Using mbed with gcceclipse and CMSIS v2

<<info>>Regrettably, in doing this we lose access to all the nice libraries that mbed has been so kind in developing.===\\ Please note that this is not permanent. If you use the online compiler, you will still be able to use the libraries\\ As I develop the offline packages I will upload and link them for others to share.<</info>>

The online compiler is nice and all; but I much prefer using Eclipse and open source solutions wherever possible. This page is to document my successful attempt at using the platform with said environment. I'm writing these instructions for:

  • Ubuntu 11.10
  • Eclipse Indigo
  • Sourcery G++ Lite 2011.03-42 for ARM EABI

If you use other versions YMMV

  1. Download the required files
  2. Extract and retrieve the required files.
    • Extract eclipse (I extracted it to '/mbed')
    • Extract GCC (I extracted it to '/mbed' also)
    • Extract CMSIS (I extracted it to '/mbed' too)
    • Your directory now probably looks like this:

`ls ~/mbed`
arm-2011.03  CMSIS  Device  eclipse  Version 2.10
  1. Configure Eclipse and your first project
    • So we have a nice place to put it all, and to do the initial setup and configuration we are going to create a "hello world" project in eclipse
      • Start Eclipse (it may ask where you want to load the workspace, If it does and you want to follow my steps exactly, tell it to use '/mbed/workspace' as the workspace)
      • Now we do a little preconfiguration
        • Goto Help->Install New Software...
        • Click Add...
        • Click Archive...
        • Browse to the GNU ARM downloaded zip file
        • Give it a name in the upper box (I used "GNU ARM" but anything works, but I do recommend a descriptive name)
        • Click OK
        • In the center box you should now see 'CDT GNU Cross Development Tools' Check it and click Next >
        • Click through the wizard.
        • Ignore the security warning and continue anyways
        • Choose Restart Now
        • Choose Window->Preferences
        • Goto C/C++ -> Build -> Environment click Select... Choose PATH click OK
        • Edit PATH and add '/home/dejagerd/mbed/arm-2011.03/bin:' to the BEGINNING of the line
        • Click OK
          You now have a cross compiling eclipse setup!
      • Now we create the project
        • Goto File -> New... -> C++ Project
        • Give it a name (I'm gonna call mine "HelloWorldProject")
        • Under Project Type choose ARM Cross Target Application -> Empty Project
          Under Toolchains choose ARM Linux GCC (Sourcery G++ Lite)
        • Click Finish
          Woo! Getting there!
      • Time to configure the project.
        While this may seem like a lot of effort to go through, it is worth it; also once done, you can just copy HelloWorldProject to get a new project with the same settings.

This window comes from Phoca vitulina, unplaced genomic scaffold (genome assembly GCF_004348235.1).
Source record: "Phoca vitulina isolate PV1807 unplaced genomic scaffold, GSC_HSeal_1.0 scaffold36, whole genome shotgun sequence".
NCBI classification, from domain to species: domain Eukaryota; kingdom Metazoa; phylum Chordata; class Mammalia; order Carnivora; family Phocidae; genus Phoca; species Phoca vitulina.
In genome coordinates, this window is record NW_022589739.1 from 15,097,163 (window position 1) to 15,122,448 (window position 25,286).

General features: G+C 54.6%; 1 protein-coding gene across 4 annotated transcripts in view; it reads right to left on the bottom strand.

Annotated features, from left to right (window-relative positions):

• Right click your project and select Properties...
        • Goto C/C++ Build -> Discovery Options
        • Click Manage Configurations...
        • Delete Debug and click OK
        • Change Discovery Profiles Scope to Configuration Wide
        • Switch to C/C++ Build -> Settings
        • For each compiler (C and C++) I like to change the optimization to none, and the language standard(under miscellaneous) to the newest version with GNU extensions (my rationale is that it causes the compiler to be the most forgiving)
        • Goto the linker settings and then the general section. make sure to check Do not use standard start files (we will be supplying our own)
        • Change the flash image tool to binary, and check both boxes on the sections page.
        • Click OK
      • Let's make the project!
        Remember the CMSIS folder? You will need several files out of it.
        • copy:
          All the files *.c, *.h, *.s, and *.ld to /mbed/HelloWorldProject/
          1. rename startup_LPC17xx.s to startup_LPC17xx.S (Capitol S) Quirky I know, but it's needed...
        • Go back into the project properties, and under C/C++ Build -> Settings and ARM Linux GCC C++ Linker -> General Browse for the Linker Script ldscript_rom_gnu.ld
        • Go to C/C++ General->Paths and Symbols->Symbols (tab) add two new symbols to the definitions on all compilers: RAM_MODE and RAM_MODE (Setting both to zero (0))
      • Save all the files
    • Build the project!
      • Click the hammer icon on the toolbar. If I wrote these instructions correctly, you should have a .hex file in HelloWorldProject/Release
    • Upload to mbed.
      You will need to rename the file to end with ".bin" to get the mbed to recognize it. It is in the proper format, however it just has the wrong extension.
    • If all is well, you should have all the LEDs flashing at 5 hz

This info was the final bit that I needed to be able to put this guide together:

If you include the following files in you compilation and include the call SerialInit(UART0,9600); in your main function, you *should* be able to use uart_putchar(char,NULL) to output individual characters to the USB UART, and use putst(const char * s); to output a whole string.

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